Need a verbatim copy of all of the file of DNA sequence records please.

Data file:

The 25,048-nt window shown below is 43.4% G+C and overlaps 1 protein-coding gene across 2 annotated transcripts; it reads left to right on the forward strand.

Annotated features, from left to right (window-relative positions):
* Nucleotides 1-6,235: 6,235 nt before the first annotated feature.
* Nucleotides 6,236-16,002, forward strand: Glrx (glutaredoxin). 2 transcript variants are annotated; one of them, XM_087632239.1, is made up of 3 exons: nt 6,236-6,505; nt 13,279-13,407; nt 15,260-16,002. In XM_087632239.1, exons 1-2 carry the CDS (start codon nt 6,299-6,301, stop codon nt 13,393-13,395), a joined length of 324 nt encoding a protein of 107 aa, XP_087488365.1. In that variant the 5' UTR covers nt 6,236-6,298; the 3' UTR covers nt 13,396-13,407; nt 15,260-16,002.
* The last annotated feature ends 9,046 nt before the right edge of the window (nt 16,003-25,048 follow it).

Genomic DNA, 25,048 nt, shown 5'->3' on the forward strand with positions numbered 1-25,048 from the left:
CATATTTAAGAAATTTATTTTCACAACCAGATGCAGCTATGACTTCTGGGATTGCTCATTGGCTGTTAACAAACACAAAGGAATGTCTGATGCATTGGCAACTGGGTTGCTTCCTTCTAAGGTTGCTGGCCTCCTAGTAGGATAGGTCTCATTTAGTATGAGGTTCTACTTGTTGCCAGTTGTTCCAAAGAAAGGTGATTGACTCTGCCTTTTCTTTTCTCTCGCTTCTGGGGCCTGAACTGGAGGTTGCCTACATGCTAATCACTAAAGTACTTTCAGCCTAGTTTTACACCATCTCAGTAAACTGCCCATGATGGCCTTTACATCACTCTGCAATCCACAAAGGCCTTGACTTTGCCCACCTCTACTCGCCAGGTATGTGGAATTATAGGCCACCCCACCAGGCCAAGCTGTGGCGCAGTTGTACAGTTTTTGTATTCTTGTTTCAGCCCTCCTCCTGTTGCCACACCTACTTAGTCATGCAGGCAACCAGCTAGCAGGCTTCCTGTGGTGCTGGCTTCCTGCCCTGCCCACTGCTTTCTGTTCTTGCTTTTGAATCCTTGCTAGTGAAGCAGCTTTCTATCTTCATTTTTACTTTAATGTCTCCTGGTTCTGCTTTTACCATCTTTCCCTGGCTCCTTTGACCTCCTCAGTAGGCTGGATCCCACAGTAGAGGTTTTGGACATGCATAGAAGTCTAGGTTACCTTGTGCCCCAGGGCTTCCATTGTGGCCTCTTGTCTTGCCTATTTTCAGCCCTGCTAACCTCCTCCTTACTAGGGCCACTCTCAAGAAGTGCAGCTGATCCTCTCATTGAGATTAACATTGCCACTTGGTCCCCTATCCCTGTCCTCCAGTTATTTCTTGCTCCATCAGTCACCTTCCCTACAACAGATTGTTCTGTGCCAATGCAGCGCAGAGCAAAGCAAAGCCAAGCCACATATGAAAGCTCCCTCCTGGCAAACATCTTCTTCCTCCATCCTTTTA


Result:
The 25,048-nt window shown below is 43.4% G+C and overlaps 1 protein-coding gene across 2 annotated transcripts; it reads left to right on the forward strand.

Annotated features, from left to right (window-relative positions):
* Nucleotides 1-6,235: 6,235 nt before the first annotated feature.
* Nucleotides 6,236-16,002, forward strand: Glrx (glutaredoxin). 2 transcript variants are annotated; one of them, XM_087632239.1, is made up of 3 exons: nt 6,236-6,505; nt 13,279-13,407; nt 15,260-16,002. In XM_087632239.1, exons 1-2 carry the CDS (start codon nt 6,299-6,301, stop codon nt 13,393-13,395), a joined length of 324 nt encoding a protein of 107 aa, XP_087488365.1. In that variant the 5' UTR covers nt 6,236-6,298; the 3' UTR covers nt 13,396-13,407; nt 15,260-16,002.
* The last annotated feature ends 9,046 nt before the right edge of the window (nt 16,003-25,048 follow it).

Genomic DNA, 25,048 nt, shown 5'->3' on the forward strand with positions numbered 1-25,048 from the left:
CATATTTAAGAAATTTATTTTCACAACCAGATGCAGCTATGACTTCTGGGATTGCTCATTGGCTGTTAACAAACACAAAGGAATGTCTGATGCATTGGCAACTGGGTTGCTTCCTTCTAAGGTTGCTGGCCTCCTAGTAGGATAGGTCTCATTTAGTATGAGGTTCTACTTGTTGCCAGTTGTTCCAAAGAAAGGTGATTGACTCTGCCTTTTCTTTTCTCTCGCTTCTGGGGCCTGAACTGGAGGTTGCCTACATGCTAATCACTAAAGTACTTTCAGCCTAGTTTTACACCATCTCAGTAAACTGCCCATGATGGCCTTTACATCACTCTGCAATCCACAAAGGCCTTGACTTTGCCCACCTCTACTCGCCAGGTATGTGGAATTATAGGCCACCCCACCAGGCCAAGCTGTGGCGCAGTTGTACAGTTTTTGTATTCTTGTTTCAGCCCTCCTCCTGTTGCCACACCTACTTAGTCATGCAGGCAACCAGCTAGCAGGCTTCCTGTGGTGCTGGCTTCCTGCCCTGCCCACTGCTTTCTGTTCTTGCTTTTGAATCCTTGCTAGTGAAGCAGCTTTCTATCTTCATTTTTACTTTAATGTCTCCTGGTTCTGCTTTTACCATCTTTCCCTGGCTCCTTTGACCTCCTCAGTAGGCTGGATCCCACAGTAGAGGTTTTGGACATGCATAGAAGTCTAGGTTACCTTGTGCCCCAGGGCTTCCATTGTGGCCTCTTGTCTTGCCTATTTTCAGCCCTGCTAACCTCCTCCTTACTAGGGCCACTCTCAAGAAGTGCAGCTGATCCTCTCATTGAGATTAACATTGCCACTTGGTCCCCTATCCCTGTCCTCCAGTTATTTCTTGCTCCATCAGTCACCTTCCCTACAACAGATTGTTCTGTGCCAATGCAGCGCAGAGCAAAGCAAAGCCAAGCCACATATGAAAGCTCCCTCCTGGCAAACATCTTCTTCCTCCATCCTTTTA